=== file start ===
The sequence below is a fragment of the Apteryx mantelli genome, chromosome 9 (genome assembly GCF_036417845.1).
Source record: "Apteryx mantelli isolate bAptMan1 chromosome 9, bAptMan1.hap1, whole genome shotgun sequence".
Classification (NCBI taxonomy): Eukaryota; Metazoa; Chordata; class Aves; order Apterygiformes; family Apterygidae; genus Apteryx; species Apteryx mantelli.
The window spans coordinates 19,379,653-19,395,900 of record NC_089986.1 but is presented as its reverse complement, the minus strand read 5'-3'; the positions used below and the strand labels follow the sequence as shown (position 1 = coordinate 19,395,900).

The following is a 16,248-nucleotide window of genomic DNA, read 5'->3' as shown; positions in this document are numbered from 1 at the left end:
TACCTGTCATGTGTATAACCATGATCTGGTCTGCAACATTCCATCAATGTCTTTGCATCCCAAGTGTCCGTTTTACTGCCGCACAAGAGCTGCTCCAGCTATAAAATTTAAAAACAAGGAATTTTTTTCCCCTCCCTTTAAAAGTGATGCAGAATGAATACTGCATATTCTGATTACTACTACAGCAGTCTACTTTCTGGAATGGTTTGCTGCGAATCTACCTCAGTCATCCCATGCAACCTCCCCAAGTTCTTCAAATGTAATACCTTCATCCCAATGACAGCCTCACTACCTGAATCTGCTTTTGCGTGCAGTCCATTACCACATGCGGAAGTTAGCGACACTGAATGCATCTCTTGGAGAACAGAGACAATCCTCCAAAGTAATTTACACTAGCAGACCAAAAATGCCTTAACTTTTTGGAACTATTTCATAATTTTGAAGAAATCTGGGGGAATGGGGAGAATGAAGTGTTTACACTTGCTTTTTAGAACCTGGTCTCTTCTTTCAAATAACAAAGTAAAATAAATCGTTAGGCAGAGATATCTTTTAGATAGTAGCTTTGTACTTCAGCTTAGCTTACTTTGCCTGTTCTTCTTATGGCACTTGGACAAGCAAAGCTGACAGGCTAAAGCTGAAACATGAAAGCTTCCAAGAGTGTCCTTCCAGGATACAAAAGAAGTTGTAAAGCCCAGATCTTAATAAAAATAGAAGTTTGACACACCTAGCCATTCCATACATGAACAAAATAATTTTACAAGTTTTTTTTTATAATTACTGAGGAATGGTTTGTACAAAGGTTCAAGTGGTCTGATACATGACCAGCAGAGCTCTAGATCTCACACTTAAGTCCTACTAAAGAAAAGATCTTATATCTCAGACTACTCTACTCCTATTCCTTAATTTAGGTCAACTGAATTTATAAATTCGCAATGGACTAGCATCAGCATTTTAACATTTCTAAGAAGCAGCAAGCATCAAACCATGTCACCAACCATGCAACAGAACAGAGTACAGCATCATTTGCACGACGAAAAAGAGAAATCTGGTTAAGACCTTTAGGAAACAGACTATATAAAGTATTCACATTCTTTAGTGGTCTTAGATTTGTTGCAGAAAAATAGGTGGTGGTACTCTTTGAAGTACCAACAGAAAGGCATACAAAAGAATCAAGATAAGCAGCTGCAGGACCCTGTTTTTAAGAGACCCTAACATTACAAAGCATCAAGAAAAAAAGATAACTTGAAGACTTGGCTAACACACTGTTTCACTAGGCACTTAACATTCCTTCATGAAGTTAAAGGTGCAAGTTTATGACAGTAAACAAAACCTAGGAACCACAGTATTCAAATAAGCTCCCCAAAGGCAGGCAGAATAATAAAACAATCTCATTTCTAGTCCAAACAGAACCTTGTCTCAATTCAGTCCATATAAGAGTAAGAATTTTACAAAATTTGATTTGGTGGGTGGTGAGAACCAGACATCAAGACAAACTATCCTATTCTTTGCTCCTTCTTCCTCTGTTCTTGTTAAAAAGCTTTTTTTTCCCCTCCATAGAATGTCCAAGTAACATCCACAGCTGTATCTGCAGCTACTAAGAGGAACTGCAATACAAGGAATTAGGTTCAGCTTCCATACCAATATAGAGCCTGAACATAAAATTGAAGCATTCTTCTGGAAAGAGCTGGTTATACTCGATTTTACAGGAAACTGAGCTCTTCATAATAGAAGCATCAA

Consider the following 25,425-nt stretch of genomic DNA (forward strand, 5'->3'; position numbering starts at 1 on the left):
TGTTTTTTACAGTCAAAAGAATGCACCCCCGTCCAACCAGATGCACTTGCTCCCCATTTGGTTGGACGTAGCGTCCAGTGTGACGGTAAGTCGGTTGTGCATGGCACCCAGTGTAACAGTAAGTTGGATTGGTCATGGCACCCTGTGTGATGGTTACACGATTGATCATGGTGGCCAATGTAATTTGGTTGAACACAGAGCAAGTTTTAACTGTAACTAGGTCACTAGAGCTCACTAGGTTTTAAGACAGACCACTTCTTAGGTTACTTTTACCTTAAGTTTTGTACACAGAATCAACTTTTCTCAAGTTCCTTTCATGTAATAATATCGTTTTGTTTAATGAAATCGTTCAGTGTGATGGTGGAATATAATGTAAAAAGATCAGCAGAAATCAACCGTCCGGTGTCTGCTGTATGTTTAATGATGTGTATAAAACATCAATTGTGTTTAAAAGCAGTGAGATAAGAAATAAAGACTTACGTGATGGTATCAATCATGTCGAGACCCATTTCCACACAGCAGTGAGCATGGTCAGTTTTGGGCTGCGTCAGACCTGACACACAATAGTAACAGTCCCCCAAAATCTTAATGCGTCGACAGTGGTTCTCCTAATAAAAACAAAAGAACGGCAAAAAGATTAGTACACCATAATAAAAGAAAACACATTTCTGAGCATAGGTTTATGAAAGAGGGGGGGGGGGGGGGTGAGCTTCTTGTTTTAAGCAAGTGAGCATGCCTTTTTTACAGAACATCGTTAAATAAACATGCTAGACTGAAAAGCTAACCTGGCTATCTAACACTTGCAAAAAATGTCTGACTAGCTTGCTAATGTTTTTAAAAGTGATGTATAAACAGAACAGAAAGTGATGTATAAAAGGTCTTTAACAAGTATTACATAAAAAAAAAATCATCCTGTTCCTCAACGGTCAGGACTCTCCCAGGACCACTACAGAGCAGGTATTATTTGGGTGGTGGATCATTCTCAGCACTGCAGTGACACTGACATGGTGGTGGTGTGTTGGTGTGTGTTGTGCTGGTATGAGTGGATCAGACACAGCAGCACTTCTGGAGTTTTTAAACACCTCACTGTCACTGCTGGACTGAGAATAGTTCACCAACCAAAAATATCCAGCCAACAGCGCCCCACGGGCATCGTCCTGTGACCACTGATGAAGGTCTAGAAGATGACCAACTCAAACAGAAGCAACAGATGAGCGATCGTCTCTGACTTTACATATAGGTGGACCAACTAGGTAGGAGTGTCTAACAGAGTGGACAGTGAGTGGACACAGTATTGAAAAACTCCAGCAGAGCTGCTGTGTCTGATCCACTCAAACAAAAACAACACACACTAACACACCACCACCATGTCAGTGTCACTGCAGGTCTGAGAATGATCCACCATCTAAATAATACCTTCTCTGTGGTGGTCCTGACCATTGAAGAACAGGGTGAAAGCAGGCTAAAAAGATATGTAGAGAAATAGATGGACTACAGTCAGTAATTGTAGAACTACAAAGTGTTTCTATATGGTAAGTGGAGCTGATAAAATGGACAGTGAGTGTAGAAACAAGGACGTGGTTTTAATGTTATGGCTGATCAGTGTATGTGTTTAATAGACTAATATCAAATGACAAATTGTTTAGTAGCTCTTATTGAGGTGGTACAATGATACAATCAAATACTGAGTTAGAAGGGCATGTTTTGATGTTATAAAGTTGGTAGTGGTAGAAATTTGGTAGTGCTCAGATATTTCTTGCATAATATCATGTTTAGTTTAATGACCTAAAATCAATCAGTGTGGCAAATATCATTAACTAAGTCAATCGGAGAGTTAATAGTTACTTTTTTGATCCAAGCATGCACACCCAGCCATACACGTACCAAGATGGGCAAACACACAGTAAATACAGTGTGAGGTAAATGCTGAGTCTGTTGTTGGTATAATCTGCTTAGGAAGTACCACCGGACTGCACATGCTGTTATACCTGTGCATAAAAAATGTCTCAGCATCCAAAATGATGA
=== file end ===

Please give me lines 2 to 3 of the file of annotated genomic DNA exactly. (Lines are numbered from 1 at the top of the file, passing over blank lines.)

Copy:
Source record: "Apteryx mantelli isolate bAptMan1 chromosome 9, bAptMan1.hap1, whole genome shotgun sequence".
Classification (NCBI taxonomy): Eukaryota; Metazoa; Chordata; class Aves; order Apterygiformes; family Apterygidae; genus Apteryx; species Apteryx mantelli.